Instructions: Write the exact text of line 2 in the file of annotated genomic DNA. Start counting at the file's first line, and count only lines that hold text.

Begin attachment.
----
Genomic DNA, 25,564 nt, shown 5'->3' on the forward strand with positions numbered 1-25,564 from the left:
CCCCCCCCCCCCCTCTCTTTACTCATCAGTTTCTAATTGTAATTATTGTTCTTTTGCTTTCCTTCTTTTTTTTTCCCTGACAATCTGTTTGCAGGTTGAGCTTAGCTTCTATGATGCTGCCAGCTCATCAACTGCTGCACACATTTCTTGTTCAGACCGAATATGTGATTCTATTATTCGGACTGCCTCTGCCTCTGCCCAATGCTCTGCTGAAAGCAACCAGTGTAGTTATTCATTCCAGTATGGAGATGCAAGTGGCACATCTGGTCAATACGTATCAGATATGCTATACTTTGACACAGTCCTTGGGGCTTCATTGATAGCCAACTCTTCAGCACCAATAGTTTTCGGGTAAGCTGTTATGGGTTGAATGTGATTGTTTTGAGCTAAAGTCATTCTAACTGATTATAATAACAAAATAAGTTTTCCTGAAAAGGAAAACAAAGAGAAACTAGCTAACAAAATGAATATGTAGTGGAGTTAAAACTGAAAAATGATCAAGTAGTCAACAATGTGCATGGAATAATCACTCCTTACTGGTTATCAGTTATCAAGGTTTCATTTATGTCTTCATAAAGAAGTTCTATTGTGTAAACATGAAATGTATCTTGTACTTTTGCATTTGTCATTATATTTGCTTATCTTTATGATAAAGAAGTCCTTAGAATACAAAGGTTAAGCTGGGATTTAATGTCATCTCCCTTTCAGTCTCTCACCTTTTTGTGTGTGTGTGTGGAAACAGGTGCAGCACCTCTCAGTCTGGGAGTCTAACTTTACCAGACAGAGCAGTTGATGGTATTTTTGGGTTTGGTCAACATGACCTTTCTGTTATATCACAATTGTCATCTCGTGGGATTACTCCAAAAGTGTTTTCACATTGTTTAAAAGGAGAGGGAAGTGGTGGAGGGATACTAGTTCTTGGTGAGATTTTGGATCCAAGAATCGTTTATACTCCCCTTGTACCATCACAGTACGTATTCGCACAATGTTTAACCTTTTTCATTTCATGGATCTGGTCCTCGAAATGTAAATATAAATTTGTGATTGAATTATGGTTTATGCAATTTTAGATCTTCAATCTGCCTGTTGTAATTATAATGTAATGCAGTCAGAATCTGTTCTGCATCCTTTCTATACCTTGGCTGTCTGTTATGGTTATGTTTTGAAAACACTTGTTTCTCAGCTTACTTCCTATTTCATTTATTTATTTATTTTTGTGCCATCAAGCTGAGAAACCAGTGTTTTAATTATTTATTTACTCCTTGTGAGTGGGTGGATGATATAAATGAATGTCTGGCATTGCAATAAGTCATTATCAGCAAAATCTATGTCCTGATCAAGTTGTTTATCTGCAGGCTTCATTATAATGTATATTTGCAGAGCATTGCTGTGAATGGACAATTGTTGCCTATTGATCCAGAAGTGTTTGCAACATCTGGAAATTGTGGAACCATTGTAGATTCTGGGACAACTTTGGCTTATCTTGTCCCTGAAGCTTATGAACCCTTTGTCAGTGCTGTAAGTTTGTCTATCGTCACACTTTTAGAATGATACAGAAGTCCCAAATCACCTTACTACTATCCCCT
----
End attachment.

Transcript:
CCCCCCCCCCCCCTCTCTTTACTCATCAGTTTCTAATTGTAATTATTGTTCTTTTGCTTTCCTTCTTTTTTTTTCCCTGACAATCTGTTTGCAGGTTGAGCTTAGCTTCTATGATGCTGCCAGCTCATCAACTGCTGCACACATTTCTTGTTCAGACCGAATATGTGATTCTATTATTCGGACTGCCTCTGCCTCTGCCCAATGCTCTGCTGAAAGCAACCAGTGTAGTTATTCATTCCAGTATGGAGATGCAAGTGGCACATCTGGTCAATACGTATCAGATATGCTATACTTTGACACAGTCCTTGGGGCTTCATTGATAGCCAACTCTTCAGCACCAATAGTTTTCGGGTAAGCTGTTATGGGTTGAATGTGATTGTTTTGAGCTAAAGTCATTCTAACTGATTATAATAACAAAATAAGTTTTCCTGAAAAGGAAAACAAAGAGAAACTAGCTAACAAAATGAATATGTAGTGGAGTTAAAACTGAAAAATGATCAAGTAGTCAACAATGTGCATGGAATAATCACTCCTTACTGGTTATCAGTTATCAAGGTTTCATTTATGTCTTCATAAAGAAGTTCTATTGTGTAAACATGAAATGTATCTTGTACTTTTGCATTTGTCATTATATTTGCTTATCTTTATGATAAAGAAGTCCTTAGAATACAAAGGTTAAGCTGGGATTTAATGTCATCTCCCTTTCAGTCTCTCACCTTTTTGTGTGTGTGTGTGGAAACAGGTGCAGCACCTCTCAGTCTGGGAGTCTAACTTTACCAGACAGAGCAGTTGATGGTATTTTTGGGTTTGGTCAACATGACCTTTCTGTTATATCACAATTGTCATCTCGTGGGATTACTCCAAAAGTGTTTTCACATTGTTTAAAAGGAGAGGGAAGTGGTGGAGGGATACTAGTTCTTGGTGAGATTTTGGATCCAAGAATCGTTTATACTCCCCTTGTACCATCACAGTACGTATTCGCACAATGTTTAACCTTTTTCATTTCATGGATCTGGTCCTCGAAATGTAAATATAAATTTGTGATTGAATTATGGTTTATGCAATTTTAGATCTTCAATCTGCCTGTTGTAATTATAATGTAATGCAGTCAGAATCTGTTCTGCATCCTTTCTATACCTTGGCTGTCTGTTATGGTTATGTTTTGAAAACACTTGTTTCTCAGCTTACTTCCTATTTCATTTATTTATTTATTTTTGTGCCATCAAGCTGAGAAACCAGTGTTTTAATTATTTATTTACTCCTTGTGAGTGGGTGGATGATATAAATGAATGTCTGGCATTGCAATAAGTCATTATCAGCAAAATCTATGTCCTGATCAAGTTGTTTATCTGCAGGCTTCATTATAATGTATATTTGCAGAGCATTGCTGTGAATGGACAATTGTTGCCTATTGATCCAGAAGTGTTTGCAACATCTGGAAATTGTGGAACCATTGTAGATTCTGGGACAACTTTGGCTTATCTTGTCCCTGAAGCTTATGAACCCTTTGTCAGTGCTGTAAGTTTGTCTATCGTCACACTTTTAGAATGATACAGAAGTCCCAAATCACCTTACTACTATCCCCT